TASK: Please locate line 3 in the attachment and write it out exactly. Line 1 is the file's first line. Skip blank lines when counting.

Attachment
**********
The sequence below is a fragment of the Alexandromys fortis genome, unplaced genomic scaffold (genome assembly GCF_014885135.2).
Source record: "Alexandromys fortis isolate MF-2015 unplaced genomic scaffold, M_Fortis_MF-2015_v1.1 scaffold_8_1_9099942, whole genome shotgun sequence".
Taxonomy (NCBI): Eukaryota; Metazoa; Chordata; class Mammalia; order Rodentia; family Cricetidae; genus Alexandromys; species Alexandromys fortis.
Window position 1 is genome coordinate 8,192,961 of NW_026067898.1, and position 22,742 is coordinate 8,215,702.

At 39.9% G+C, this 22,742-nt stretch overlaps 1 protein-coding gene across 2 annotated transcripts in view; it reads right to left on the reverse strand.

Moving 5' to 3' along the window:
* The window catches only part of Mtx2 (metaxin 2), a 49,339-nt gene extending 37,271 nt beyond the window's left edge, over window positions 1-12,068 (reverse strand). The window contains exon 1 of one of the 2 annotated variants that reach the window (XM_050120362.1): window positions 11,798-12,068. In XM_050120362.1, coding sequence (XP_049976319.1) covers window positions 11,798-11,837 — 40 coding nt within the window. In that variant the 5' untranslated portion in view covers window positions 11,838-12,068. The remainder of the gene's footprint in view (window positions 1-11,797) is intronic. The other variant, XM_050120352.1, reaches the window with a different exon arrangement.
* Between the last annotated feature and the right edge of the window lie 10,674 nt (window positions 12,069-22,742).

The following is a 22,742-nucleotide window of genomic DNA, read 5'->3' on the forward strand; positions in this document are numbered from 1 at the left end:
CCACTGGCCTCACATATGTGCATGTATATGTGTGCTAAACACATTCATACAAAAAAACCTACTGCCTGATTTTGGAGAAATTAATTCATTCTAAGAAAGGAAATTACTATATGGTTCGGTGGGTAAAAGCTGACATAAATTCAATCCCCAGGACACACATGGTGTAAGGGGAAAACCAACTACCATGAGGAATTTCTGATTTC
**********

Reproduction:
Taxonomy (NCBI): Eukaryota; Metazoa; Chordata; class Mammalia; order Rodentia; family Cricetidae; genus Alexandromys; species Alexandromys fortis.